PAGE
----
3. Initiation of treatment for individuals with high blood pressure with proven lifestyle and pharmacological interventions;
  4. Sustaining treatment and self-care management of high blood pressure, incorporating additional interventions until the treatment goals are achieved.

Applications should give consideration to:

  • system barriers (health systems, and broader economic and social systems) to hypertension prevention and/or control and how these can be addressed;
  • how decision-makers and other knowledge users will be engaged in the project;
  • an implementation research component involving some strategies with demonstrated efficacy and/or effectiveness; the proposals may also include the development of new strategies;
  • an assessment, where relevant and appropriate, of equity and gender gaps in blood pressure prevention and control;
  • the multidisciplinary composition of research teams;
  • an appropriate plan for knowledge translation and exchange.

Proposals

Programmes proposed can be new or linked to existing programmes. Innovative approaches, including those that draw on successful local experience and those that lend themselves to adaptation to other environments, will be encouraged through this funding mechanism. Examples of innovative approaches include the use of electronic and cellular information and communication technologies, the involvement of industry and non-governmental organizations in health or other sectors, the participation of community workers and community leaders.

Applications in response to this announcement may utilize a variety of approaches such as experimental and quasi-experimental study designs, mixed methods studies, comparative case studies, economic and mathematical modeling, and combined approaches. Examples of relevant proposals include:

  • Implementation of an intervention programme targeting environmental supports and policies that make healthy eating an easier choice. This might include:
    • accurate identification of modifiable intervention targets, and system-level barriers and capacity.
    • policy analysis in health and other sectors and working with food regulators and businesses to examine the evidence base for existing policies
    • monitoring compliance with policies and using feedback to improve policy compliance.
  • Implementation of a comprehensive screening and high blood pressure control program, which:
    • Engages local decision-makers and community leaders from the beginning and describes their role on the project.
    • Involves multiple-stakeholders from a variety of sectors (e.g. food industry, agriculture, transportation) and various disciplines (e.g. engineering, economics, agriculture, nursing, medicine, public health).
    • Is community-based and integrated with programmes to manage other diseases.
    • Examines the resource implications of the programme and how the programme impacts on the delivery of local health care services for other patient populations.

Ineligible studies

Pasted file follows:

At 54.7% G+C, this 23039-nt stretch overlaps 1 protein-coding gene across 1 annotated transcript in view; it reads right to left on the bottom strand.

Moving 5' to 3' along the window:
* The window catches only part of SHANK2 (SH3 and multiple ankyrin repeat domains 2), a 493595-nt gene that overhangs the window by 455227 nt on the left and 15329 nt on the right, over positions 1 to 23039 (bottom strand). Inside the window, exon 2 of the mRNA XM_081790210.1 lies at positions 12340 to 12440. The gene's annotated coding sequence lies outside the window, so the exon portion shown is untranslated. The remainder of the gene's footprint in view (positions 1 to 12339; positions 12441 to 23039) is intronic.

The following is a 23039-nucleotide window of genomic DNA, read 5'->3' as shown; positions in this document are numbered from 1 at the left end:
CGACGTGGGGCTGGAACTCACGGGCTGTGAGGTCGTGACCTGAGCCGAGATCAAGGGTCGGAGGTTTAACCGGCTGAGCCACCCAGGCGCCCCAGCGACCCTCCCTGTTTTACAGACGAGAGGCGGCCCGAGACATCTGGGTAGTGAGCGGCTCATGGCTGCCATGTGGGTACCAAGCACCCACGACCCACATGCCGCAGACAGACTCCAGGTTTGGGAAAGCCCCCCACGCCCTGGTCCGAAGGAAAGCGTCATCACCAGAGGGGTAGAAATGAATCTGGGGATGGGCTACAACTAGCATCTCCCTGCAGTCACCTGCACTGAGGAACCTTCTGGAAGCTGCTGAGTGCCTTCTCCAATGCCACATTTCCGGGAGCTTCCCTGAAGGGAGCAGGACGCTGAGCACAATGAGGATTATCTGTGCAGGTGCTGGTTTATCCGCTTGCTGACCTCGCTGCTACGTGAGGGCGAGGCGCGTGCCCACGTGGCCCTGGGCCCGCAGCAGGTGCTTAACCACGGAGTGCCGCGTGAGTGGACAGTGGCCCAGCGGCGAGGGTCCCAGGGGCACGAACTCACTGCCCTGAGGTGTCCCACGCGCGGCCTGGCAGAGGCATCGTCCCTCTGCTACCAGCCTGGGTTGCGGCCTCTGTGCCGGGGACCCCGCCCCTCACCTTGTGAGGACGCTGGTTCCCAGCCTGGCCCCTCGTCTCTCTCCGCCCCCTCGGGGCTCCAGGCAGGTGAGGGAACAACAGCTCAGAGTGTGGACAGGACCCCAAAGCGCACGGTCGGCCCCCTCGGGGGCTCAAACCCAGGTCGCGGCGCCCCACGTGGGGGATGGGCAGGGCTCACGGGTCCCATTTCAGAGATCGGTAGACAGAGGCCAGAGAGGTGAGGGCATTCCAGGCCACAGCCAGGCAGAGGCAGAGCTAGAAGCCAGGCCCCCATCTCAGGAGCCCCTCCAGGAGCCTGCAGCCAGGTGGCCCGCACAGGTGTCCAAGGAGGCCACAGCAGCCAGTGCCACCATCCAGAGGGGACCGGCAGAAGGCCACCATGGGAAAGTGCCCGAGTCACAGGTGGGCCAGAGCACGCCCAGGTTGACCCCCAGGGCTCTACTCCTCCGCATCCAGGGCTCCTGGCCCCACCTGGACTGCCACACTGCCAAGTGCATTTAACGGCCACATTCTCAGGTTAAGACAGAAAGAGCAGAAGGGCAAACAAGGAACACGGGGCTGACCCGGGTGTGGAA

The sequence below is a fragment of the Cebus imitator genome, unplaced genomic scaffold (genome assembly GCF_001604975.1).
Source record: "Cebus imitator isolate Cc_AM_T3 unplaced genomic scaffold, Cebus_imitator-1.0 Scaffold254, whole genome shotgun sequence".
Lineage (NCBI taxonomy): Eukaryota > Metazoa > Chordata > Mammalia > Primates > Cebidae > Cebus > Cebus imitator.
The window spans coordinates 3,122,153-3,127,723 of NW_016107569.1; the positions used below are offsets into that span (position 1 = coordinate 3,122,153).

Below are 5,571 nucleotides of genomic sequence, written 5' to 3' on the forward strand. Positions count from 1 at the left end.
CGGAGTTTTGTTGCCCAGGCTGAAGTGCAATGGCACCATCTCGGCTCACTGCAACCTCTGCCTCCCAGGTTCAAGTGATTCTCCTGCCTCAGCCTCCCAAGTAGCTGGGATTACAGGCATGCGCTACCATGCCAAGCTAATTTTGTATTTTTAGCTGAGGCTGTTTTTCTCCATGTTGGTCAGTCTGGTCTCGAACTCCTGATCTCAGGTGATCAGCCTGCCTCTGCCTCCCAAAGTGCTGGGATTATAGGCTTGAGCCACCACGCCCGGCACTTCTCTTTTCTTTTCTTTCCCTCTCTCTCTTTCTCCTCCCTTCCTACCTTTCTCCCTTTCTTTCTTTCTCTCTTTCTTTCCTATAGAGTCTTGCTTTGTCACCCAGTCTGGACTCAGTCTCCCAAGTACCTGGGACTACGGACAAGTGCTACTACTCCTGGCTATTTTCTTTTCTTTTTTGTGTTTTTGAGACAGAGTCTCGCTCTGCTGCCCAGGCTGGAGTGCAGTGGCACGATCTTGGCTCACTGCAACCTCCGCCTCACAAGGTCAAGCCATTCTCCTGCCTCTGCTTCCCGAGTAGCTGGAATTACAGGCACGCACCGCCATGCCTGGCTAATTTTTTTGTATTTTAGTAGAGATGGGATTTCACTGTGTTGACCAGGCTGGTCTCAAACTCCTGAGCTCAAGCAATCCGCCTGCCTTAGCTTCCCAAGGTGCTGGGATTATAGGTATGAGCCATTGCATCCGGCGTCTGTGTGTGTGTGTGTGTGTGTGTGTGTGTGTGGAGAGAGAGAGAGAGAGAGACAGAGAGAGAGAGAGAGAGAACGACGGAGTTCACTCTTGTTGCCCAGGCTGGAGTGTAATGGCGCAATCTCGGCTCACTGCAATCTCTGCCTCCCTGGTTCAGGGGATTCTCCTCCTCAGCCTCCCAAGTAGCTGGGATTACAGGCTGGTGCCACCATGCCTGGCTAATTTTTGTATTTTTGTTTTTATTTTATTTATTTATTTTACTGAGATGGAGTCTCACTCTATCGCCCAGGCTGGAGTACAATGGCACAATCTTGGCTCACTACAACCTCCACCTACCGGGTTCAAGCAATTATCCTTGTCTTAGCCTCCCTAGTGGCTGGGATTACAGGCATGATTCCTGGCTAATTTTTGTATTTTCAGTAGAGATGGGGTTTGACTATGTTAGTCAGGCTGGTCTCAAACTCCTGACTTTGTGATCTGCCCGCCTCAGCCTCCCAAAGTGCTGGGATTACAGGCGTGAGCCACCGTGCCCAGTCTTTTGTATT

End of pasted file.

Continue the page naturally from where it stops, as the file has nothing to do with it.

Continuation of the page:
Given the implementation focus of this RFA, the following types of studies will not be considered for funding:

  • Replication effectiveness studies
  • Clinical trials testing the efficacy or effectiveness of new or established pharmacological agents (or combination of agents) which have wider effects than those relating to hypertension alone.

Review criteria

Relevance and quality of project:

  • Proposal fits well within the objectives and scientific remit set out in the call
  • Strong scientific rationale for pursuing the questions or gaps in knowledge that are being addressed. Success is likely to lead to significant new understanding that is relevant for scientists and knowledge users. Applicants are aware of complementary research underway elsewhere.
  • Proposed methods are appropriate and feasible to answer the study question(s) and are competitive with the best in the field.
  • Proposal is innovative (applicants may want to refer to the document on integrated innovation [2])

Quality of team

  • Team members have established a high quality track record relevant to this field of research.
  • Demonstrated engagement of decision-makers.

Implementation plans

  • Major scientific, technical or organisational challenges been identified, and realistic plans to tackle these are outlined.
  • Proposed intervention strategies are relevant to the social, cultural and economic context.
  • Inequities and equity gaps including gender have been taken into account in the design of an implementation strategy.

Potential impact

  • Project is likely to contribute, directly or indirectly, to relieving the burden of chronic disease, and in particular to improving blood pressure control.
  • Objective measures of evaluation have been included. Programmes which are able to track long-term clinical outcomes, such as incidence of stroke, are strongly encouraged.
  • The potential for scaling-up intervention strategies in the local environment has been considered. For example, applicants could address affordability for users and their financial implications for implementing organisations and funders.
  • Training and implementation science capacity-building components have been incorporated where appropriate.

(1) Reference here to low and middle income countries follows the World Bank Atlas method definitions by which economies are divided into income groups according to 2009 GNI per capita: Low income countries, $995 or less; lower middle income countries, $996 – $3,945; upper middle income, $3,946 – $12,195. See also http://data.worldbank.org/about/country-classifications

(2)“Integrated innovation” is the coordinated application of scientific/technological, social and business innovation to develop solutions to complex challenges. This approach does not discount the singular benefits of each of these types of innovation alone, but rather highlights the powerful synergies that can be realized by aligning all three to address a single challenge.